UK: DIY Home Abortion Allowed During Coronavirus Crisis

BELFAST, NORTHERN IRELAND - MAY 31: Eleanor Crossey Malone displays an abortion pill packe
Charles McQuillan/Getty Images

The UK government has bypassed parliament to enact emergency measures that will allow women to perform abortions at home during the coronavirus pandemic.

The Secretary of State for Health and Social Care, Matt Hancock, has approved a “temporary” change to the nation’s abortion laws, allowing women who are within the first ten weeks of their pregnancy to take abortion pills at home.

Under the previous law, women were required to have an in-person consultation with a doctor before being allowed to terminate a pregnancy. The updated law will allow doctors to send women two pregnancy terminating pills, mifepristone and misoprostol, following online or telephone consultation. The law will last for up to two years, or until the end of the crisis.

“We are updating our guidance so women who need an abortion up to ten weeks and can’t access a clinic can use abortion pills at home,” said a Department of Health and Social Care spokesman per The Sun.

“This will be on a temporary basis and must follow a telephone or e-consultation with a doctor,” the spokesman added.

The update to the law was celebrated by one of the country’s leading provider of abortion services, the British Pregnancy Advisory Service (BPAS), which wrote: “This service will not only support the thousands of women that would usually attend one of our clinics, it will also protect our staff and the many other people these women could come into contact with.”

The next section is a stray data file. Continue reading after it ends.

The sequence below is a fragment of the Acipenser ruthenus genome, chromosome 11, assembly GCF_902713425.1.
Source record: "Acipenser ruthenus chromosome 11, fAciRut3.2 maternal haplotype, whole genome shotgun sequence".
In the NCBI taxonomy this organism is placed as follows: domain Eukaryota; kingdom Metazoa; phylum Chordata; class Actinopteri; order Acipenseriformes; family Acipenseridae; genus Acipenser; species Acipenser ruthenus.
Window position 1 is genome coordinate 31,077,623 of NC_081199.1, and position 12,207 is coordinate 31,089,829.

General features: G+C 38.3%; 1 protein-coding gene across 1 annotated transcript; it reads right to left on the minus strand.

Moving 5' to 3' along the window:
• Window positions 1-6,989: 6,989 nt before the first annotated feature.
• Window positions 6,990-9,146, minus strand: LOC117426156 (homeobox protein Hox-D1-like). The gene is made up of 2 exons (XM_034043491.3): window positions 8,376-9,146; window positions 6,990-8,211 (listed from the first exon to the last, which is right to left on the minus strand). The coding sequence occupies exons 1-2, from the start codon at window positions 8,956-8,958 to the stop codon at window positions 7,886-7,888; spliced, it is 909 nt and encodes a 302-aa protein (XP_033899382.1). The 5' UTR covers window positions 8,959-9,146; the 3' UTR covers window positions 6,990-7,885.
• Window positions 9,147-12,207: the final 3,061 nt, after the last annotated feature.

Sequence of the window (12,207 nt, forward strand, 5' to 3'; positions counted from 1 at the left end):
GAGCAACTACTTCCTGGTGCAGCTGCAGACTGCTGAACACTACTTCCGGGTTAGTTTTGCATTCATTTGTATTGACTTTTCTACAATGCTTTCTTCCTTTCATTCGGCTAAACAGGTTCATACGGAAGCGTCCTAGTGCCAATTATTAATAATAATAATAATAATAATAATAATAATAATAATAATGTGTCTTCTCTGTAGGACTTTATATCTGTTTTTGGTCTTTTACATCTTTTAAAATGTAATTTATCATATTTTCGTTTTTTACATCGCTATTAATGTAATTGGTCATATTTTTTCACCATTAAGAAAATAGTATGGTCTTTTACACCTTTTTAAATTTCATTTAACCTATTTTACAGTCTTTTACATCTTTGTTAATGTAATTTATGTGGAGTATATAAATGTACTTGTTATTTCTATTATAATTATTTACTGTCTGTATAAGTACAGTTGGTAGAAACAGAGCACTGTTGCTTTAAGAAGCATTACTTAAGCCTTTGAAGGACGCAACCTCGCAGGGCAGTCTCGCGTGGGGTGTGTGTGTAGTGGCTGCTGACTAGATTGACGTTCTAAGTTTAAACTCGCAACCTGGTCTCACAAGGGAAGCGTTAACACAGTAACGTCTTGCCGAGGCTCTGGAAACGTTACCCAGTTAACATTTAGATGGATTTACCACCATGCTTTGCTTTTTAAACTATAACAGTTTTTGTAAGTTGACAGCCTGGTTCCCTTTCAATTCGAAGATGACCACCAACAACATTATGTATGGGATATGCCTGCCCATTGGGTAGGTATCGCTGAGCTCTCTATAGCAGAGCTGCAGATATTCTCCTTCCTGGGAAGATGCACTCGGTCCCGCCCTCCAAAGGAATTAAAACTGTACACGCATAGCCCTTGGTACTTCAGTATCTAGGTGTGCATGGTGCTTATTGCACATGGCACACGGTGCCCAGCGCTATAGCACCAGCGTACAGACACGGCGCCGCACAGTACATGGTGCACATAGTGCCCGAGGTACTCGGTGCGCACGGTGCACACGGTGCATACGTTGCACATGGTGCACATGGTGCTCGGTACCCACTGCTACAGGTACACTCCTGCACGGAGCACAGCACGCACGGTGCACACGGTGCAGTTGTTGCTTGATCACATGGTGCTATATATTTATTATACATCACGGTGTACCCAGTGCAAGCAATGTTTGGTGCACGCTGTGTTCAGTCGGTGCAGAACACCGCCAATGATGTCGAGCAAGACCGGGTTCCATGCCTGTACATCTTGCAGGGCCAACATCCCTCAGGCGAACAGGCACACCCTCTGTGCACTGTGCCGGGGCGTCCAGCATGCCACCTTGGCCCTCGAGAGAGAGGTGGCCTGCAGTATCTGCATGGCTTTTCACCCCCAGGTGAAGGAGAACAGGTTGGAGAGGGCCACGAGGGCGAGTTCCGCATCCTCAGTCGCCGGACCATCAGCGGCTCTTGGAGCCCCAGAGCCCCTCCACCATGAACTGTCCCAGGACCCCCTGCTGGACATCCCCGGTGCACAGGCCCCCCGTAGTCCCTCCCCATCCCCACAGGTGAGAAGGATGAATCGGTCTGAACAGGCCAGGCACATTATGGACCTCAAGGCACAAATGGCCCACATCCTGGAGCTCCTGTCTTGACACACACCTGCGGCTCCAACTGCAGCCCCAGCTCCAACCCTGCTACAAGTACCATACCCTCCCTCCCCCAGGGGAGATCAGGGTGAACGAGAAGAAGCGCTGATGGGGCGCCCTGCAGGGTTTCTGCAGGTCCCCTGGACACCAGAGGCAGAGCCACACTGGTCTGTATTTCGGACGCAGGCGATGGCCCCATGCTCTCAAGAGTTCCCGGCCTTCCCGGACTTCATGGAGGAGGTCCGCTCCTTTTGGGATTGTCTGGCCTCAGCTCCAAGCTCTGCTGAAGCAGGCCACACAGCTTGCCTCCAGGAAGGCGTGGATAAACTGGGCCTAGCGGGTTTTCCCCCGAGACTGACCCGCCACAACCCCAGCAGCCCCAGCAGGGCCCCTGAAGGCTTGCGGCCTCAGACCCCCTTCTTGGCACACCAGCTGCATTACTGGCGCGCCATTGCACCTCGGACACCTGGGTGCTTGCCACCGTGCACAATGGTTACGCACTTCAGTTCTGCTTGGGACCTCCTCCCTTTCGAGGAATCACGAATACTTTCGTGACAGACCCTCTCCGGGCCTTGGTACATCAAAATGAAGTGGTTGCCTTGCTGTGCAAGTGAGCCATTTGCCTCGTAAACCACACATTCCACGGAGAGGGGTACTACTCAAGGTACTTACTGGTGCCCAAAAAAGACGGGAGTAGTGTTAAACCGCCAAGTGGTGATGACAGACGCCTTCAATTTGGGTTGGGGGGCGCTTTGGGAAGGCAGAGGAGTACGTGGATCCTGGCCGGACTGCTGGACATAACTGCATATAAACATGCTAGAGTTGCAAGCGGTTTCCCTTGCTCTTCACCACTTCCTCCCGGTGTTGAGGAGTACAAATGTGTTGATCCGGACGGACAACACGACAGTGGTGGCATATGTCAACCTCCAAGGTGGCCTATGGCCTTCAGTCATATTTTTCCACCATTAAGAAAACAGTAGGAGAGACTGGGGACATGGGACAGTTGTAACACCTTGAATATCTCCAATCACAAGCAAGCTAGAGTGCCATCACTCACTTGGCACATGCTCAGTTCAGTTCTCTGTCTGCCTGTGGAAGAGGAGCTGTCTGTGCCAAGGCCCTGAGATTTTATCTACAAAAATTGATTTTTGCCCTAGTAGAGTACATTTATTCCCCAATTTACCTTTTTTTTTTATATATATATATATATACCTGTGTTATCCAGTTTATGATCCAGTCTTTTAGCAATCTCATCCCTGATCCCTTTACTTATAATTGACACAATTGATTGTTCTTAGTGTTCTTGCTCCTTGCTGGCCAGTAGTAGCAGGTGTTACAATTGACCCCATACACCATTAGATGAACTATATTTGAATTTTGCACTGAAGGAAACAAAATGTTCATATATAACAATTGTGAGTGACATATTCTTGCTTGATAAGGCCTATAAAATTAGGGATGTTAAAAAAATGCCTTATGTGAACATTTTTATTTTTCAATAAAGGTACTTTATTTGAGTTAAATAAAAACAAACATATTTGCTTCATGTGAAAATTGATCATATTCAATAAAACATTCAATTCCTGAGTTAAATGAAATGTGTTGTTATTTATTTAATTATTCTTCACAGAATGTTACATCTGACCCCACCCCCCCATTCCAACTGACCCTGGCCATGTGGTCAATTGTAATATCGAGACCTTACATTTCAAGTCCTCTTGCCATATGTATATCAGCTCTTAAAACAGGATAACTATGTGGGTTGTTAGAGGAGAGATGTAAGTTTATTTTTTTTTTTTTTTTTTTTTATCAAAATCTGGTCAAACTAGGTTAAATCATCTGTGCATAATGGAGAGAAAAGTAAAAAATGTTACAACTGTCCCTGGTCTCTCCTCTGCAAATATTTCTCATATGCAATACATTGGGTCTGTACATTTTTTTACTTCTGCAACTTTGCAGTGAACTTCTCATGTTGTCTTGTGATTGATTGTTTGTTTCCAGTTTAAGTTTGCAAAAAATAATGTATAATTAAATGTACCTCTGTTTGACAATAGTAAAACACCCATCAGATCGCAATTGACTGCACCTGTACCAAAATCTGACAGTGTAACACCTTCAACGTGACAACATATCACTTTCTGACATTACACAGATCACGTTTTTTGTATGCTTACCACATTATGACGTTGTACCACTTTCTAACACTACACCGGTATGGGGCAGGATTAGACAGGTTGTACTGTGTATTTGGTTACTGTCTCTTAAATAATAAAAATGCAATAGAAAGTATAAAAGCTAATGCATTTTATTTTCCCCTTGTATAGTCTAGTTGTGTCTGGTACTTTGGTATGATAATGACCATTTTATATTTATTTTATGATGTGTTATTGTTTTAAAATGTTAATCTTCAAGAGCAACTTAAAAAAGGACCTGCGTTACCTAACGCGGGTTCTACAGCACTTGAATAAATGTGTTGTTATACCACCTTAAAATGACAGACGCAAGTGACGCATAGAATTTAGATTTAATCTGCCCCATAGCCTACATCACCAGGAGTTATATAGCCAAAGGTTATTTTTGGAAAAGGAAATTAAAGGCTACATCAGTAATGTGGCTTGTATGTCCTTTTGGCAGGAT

The unilateral decision by the Health Ministry was slammed by the UK-based pro-life educational and caring charity Life.

“It is unconscionable that the Government is contradicting their stance, yet again, to allow women to be taking both stages of the medical abortion at home. It is an absolute disgrace that the abortion lobby should take advantage of the terrible situation we find ourselves in, with COVID-19, to instigate the biggest change to the Abortion Act (1967) we’ve seen in years, without any public consultation,” said Liz Parsons, the charity’s director of advocacy.

“At this time our nation is rightly focused on how we can protect vulnerable people and save as many lives as possible; a U-turn on this contradicts everything this lock-down stands for and pulls focus from what should be our priority – saving lives,” she added.

“The baby in the womb is one of the most vulnerable human beings in our society. We urge the Government to listen to its own advice and continue to put vulnerable people first,” Parsons concluded.

In 2018, abortion rates rose by four per cent in England and Wales, with 200,608 abortions being performed.

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